Existing buildings consume more than 70% of electricity and produce more than a third of the greenhouse gas pollution in the U.S. Reducing the energy demand of buildings is vital to fostering a clean energy economy that generates sustainable, high quality jobs and reduces our dependence on imported fossil fuels. The transition to a low-carbon economy will require innovative financing solutions that enable investments in energy efficiency and renewable energy. However, it is important to remember that lack of capital is not the only barrier to these investments. Barriers to investment include:
- Lack of information — Many customers are not currently aware of or interested in these projects, and even if they have some interest they may not know how to arrange for the installation of an energy efficiency or renewable energy project, or may lack the knowledge of where to find the technical assistance needed to address their questions and concerns.
- Transaction costs — The time and effort required to get enough information to make a decision, apply for financing, and arrange for the work to be done may not be perceived as worth the "return" in energy savings and other benefits. Many potential participants may have other priorities for their limited time and money.
- Lack of confidence in savings — Many projects don't guarantee the energy savings; homeowners and businesses may not trust that the improvements will yield the benefits claimed.
- Split incentives — Split incentives occur when the decision-maker does not receive many of the benefits of the improvements. An example is the case of rental property owners who lack incentives to invest in building efficiency upgrades when the tenant pays the utility bill.
- Length of paybacks — Homeowners and business owners may not want to invest in retrofits if they do not plan to stay in the building long enough to recoup their investment.
- Initial capital investment — The first cost of a project may deter investment, either because the resident or business does not have access to capital or they choose to make other higher-priority investments with their available funds.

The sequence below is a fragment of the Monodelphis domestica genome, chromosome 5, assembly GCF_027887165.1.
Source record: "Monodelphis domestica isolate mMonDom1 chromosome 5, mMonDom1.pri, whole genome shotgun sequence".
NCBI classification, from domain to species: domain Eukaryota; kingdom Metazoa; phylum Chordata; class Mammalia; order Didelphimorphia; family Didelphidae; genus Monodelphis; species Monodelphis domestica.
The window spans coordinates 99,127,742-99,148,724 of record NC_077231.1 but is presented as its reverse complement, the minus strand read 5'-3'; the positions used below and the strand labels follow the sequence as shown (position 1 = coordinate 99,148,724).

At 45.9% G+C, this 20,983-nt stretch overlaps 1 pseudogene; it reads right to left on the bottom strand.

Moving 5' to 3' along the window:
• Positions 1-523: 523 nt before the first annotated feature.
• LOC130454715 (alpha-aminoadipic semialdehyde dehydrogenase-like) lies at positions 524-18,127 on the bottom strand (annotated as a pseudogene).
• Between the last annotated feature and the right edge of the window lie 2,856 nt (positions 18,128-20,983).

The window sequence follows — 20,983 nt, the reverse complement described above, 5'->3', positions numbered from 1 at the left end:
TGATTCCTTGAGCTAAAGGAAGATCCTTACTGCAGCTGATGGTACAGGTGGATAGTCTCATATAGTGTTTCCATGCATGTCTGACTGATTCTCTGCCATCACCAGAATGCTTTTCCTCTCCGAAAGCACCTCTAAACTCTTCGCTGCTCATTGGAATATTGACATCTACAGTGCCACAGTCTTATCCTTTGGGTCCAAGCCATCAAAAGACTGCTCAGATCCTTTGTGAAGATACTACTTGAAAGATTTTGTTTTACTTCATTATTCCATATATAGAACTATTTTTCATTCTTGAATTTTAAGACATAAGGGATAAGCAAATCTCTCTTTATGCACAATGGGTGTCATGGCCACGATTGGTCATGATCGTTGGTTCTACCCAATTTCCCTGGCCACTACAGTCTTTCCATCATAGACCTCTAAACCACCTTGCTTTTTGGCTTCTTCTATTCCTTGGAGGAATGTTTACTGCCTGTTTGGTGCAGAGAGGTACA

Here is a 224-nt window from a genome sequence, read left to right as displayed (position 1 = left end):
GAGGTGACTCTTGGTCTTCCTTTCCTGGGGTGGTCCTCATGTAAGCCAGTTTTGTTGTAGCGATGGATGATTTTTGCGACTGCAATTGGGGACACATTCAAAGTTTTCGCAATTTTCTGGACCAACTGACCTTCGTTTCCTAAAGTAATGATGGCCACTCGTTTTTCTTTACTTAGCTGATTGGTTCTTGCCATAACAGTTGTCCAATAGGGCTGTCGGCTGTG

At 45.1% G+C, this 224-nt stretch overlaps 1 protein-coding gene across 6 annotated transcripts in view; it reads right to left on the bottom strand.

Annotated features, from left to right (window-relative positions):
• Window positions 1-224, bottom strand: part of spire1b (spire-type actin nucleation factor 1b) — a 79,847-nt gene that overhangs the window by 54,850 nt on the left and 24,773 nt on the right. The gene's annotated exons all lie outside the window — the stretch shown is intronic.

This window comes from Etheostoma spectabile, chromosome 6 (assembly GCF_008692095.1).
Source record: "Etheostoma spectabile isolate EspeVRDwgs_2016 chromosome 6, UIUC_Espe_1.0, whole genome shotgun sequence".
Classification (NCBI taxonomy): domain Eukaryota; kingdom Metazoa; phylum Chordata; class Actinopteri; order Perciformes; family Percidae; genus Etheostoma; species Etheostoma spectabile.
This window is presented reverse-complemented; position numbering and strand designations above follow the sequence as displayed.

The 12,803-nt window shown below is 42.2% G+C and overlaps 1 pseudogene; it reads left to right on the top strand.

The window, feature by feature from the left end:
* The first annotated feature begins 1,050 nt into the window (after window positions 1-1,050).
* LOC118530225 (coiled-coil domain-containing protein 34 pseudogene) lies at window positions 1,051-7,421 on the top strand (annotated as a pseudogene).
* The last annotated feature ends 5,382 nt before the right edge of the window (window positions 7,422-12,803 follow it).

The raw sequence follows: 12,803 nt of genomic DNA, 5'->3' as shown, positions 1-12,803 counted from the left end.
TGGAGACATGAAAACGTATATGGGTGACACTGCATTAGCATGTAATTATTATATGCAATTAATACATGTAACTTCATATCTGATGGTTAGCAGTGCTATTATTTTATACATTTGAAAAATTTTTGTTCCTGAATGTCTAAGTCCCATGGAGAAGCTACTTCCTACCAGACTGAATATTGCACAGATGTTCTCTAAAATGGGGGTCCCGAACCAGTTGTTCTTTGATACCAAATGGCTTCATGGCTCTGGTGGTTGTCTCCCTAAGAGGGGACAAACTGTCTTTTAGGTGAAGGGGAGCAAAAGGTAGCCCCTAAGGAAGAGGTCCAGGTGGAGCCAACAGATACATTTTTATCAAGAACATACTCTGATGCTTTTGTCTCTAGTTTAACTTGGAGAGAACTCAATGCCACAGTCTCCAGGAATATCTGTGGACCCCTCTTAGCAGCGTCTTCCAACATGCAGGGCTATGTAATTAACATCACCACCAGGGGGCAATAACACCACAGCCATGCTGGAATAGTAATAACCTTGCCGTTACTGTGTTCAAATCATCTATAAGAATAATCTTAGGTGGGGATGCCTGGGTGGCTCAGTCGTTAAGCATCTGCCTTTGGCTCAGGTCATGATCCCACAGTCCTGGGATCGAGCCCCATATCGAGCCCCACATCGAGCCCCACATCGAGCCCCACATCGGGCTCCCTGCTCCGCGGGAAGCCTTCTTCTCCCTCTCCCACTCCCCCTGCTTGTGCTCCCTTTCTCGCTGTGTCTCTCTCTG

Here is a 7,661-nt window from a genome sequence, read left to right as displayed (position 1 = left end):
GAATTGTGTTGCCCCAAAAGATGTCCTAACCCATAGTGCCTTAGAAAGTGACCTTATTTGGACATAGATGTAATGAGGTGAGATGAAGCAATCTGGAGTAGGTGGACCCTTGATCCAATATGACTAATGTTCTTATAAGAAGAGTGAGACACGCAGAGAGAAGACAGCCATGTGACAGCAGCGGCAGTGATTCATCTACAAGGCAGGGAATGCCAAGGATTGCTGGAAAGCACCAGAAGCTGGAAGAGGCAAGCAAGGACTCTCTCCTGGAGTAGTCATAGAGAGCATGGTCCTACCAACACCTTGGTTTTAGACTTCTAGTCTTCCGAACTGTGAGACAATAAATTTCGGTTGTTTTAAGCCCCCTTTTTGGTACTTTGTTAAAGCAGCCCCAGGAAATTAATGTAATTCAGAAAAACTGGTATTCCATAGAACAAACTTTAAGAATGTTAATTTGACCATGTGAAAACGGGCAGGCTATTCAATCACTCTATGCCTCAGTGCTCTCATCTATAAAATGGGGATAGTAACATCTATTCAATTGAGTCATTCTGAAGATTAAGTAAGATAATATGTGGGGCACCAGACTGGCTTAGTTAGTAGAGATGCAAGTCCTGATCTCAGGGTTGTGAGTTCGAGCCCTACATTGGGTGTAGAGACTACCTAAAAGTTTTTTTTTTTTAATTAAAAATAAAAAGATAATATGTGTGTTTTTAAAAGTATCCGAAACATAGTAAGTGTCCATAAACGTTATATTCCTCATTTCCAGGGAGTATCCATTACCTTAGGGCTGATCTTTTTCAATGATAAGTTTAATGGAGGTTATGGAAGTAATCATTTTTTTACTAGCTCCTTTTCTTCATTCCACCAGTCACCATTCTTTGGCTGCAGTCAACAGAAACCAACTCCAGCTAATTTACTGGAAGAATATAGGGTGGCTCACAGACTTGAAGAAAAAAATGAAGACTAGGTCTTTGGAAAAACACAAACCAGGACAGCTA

Financing is one tool to enable energy efficiency and renewable energy investments.
It is important to stress that financing cannot be offered in isolation. It must be combined with other activities such as outreach, education, technical assistance, standardized performance measurement tools, and workforce development. Financing is only useful once building owners decide they want to make improvements, know how to go about it, and when there is a workforce ready to respond. It would be rare for someone to make an energy efficiency investment simply because they found affordable financing, but a lack of affordable financing might prevent someone from making the investment.
It is also worth asking why state and local governments should consider offering financing programs for energy improvements over other options.
Financing programs are almost always more complex to operate than grants, rebates or tax credits, the most commonly offered incentives for energy efficiency and renewable energy. Financing programs usually require a long term commitment of financial and human resources to administer the program in most cases, they also require a credit evaluation process that is not necessary for a rebate program. There are a few reasons that financing programs are compelling tools for encouraging energy efficiency and renewable energy improvements:
- Financing programs increase the impact of limited government funds. A rebate or grant program by definition provides funding at no cost. Once it is spent, it is gone. A financing program can leverage government funds to attract additional private capital and can allow funds to be continually recycled as loans are repaid.
- Financing programs can complement rebate or tax credit programs to eliminate the first cost barrier. Most incentive programs do not cover the full upfront cost. A financing program can operate in tandem with a rebate program to help the customer fund the balance after taking a rebate, so the two are not mutually exclusive. In fact, a rebate or other incentive can further lower the cost of the project and shorten the payback time for financing.
- Financing means customers have "skin in the game". Financing requires customers to pay back the money that they borrow to install clean energy measures. This may encourage them to operate and maintain equipment better than if the improvements were fully paid for by a grant.